We all know the advantages of using pans which are nonstick, but are we aware of their disadvantages? Do we know for sure if they are safe to our health?
Let’s talk a little about their characteristics and conclude if we should use them or not.
You must be thinking that with all the advanced technology, we can use these pans without further thinking about this dilemma. However, this topic is always coming up.
I must say I am tired of conversations about the toxic of these pans. Unfortunately, people who use this nonstick cookware should be familiar with the fact that these items are in fact toxic.
Therefore, by using these items, you may risk your health. Think again whether it is better to spend a few minutes more in to clean your kitchen or to put your health at risk?
I guess you have chosen the first option. By avoiding using these nonstick pans you are taking care of yours and your family’s health and protect them from perfluorinated alkylate substance (PFAS) exposure.
The History Of Nonstick Kitchenware
In the last ten years, this nonstick kitchenware has had some rises and falls. Teflon was the starting point, but after a short time, it was regarded as a wrong item. In the following years, it has been changed and improved, and nonstick kitchenware was at last defined as “non-toxic” and was bought at a lower price. In spite of that, it has come to light that this is not true.
Nowadays, we know that Teflon represents the brand name of polytetrafluoroethylene (PTFE). PTFE is a chemical made by perfluorooctanoic acid (PFOA, or “C8”). It has been widely discussed about the effects that this chemical has when it is warmed up and taken in as food. In all these discussions it has been revealed that PFOA has carcinogenic potential.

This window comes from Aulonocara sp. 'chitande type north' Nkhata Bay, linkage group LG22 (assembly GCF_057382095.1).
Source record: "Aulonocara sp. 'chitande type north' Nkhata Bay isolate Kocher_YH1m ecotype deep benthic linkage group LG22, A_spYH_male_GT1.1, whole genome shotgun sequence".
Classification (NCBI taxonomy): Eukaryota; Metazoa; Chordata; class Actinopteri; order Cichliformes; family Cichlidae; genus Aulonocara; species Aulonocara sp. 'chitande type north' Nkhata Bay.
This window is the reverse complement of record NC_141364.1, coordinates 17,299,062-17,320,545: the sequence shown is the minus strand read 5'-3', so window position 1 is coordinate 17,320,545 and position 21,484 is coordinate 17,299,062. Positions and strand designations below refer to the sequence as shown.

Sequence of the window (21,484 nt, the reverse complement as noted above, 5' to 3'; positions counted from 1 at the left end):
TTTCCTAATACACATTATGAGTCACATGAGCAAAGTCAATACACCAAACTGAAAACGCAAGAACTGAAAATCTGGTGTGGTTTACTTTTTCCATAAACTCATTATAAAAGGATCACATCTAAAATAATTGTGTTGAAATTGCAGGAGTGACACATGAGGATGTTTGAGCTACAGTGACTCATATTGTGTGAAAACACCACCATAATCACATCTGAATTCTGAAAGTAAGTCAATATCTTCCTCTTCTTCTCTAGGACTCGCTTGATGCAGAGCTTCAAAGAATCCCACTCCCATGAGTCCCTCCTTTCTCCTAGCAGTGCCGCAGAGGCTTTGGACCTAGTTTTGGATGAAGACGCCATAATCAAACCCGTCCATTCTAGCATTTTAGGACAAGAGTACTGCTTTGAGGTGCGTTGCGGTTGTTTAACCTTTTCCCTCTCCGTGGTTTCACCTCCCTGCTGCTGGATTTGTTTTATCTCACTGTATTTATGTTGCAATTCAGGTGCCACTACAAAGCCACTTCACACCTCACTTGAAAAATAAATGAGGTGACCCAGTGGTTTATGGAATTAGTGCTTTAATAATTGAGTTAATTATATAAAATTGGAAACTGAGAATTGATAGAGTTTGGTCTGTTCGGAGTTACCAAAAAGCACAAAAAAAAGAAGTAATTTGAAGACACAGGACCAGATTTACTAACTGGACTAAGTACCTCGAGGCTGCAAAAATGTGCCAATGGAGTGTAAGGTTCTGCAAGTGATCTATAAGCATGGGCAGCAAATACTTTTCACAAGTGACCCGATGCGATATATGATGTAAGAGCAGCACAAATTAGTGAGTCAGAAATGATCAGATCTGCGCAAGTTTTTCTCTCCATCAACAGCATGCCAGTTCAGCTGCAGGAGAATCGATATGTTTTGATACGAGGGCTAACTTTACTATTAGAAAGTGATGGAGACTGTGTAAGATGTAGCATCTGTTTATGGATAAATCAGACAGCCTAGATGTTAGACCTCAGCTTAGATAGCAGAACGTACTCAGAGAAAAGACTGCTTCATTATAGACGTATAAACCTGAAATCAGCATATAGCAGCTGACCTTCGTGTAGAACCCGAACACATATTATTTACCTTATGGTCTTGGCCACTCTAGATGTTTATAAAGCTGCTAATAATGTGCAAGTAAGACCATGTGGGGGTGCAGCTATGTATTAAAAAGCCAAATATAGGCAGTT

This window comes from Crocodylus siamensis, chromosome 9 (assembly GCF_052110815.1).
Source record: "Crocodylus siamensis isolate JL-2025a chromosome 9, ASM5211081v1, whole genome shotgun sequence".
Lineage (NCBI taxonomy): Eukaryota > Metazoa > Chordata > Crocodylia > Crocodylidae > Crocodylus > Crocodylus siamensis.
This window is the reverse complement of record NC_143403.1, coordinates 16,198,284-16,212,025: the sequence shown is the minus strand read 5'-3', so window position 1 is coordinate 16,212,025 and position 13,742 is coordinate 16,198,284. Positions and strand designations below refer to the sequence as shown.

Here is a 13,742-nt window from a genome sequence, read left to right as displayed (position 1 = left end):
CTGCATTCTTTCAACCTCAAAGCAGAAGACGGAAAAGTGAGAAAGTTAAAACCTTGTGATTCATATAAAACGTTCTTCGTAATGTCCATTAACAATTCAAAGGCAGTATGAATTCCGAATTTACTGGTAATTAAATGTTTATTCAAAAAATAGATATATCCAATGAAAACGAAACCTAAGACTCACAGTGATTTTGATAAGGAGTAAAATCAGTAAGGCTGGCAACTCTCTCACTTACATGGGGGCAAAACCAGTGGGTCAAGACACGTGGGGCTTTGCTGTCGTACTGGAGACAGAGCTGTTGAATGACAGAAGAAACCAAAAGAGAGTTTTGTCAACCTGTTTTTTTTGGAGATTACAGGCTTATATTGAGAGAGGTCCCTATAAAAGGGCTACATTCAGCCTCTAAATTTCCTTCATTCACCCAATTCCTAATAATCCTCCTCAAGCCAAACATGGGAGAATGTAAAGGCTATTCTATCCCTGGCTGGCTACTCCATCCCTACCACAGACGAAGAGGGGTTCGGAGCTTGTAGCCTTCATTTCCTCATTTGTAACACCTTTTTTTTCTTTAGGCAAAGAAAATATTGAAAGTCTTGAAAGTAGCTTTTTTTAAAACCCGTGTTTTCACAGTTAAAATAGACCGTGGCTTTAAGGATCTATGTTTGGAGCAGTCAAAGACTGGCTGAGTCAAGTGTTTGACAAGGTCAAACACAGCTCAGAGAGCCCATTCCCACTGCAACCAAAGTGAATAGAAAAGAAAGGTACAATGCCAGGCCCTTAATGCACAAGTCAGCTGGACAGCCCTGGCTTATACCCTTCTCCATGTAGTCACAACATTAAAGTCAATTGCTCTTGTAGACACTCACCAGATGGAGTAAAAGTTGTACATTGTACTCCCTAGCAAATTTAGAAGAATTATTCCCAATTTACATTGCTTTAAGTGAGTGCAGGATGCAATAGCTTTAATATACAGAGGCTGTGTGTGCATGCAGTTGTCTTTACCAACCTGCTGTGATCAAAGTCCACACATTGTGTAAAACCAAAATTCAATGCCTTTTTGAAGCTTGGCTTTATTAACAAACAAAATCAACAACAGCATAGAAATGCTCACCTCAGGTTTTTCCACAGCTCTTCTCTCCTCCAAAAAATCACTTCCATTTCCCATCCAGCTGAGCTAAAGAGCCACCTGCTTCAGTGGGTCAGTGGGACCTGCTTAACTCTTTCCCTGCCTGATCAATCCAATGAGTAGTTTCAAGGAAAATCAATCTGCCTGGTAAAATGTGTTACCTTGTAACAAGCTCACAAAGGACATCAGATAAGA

After this discovery, producers tried to introduce new products on the markets. For instance, in 2009, Dupont introduced GenX, which was believed to be nontoxic. Again, people started buying this nonstick cookware.
Why Are Nonstick Pans Bad for You?
The Environmental Protection Agency released the information that the chemical which was replaced in GenX Is not as safe as we thought. Furthermore, the agency claims that although this kitchenware is categorised as PFOA-free, it cannot be regarded as “non-toxic”. This new chemical –GenX affects people’s health.
Hannah Gardener is an epidemiologist and nontoxic living consultant who says:
“There was no evidence to support GenX as a safer substitute. It was simply not PFOA, but its structure was quite similar. GenX also falls into the category of PFAS (Or PFC) chemicals. Therefore, it is not shocking that in recent years since GenX came on the market, new research, particularly studies conducted with animals, have suggested that GenX has similar toxic effects as PFOA. So we’d be smart to remove any nonstick cookware made from GenX off our shopping list and get it out of our kitchens too.
It should be clear at this point that substituting a known toxic PFAS chemical with a structurally-similar option can’t be trusted as health-protective either. (Sidenote: This alphabet soup of letters can get confusing. Just remember that these abbreviations are a similar class of chemical to avoid: PFOA, PFOS, PFCs, PFAS, C8, etc.).”
When you choose your food, you are careful and try to determine the best because you know that food affects your health. It would be best if you did the same in choosing your kitchenware because it also affects your health.
For the nonstick pan lovers, here are some of the options which are better for you: cast iron, glass, or stainless steel; you can also consider buying cooking oils in order not to spend much time in cleaning. Therefore, when buying new cookware, take into consideration that prevention is always better than cure!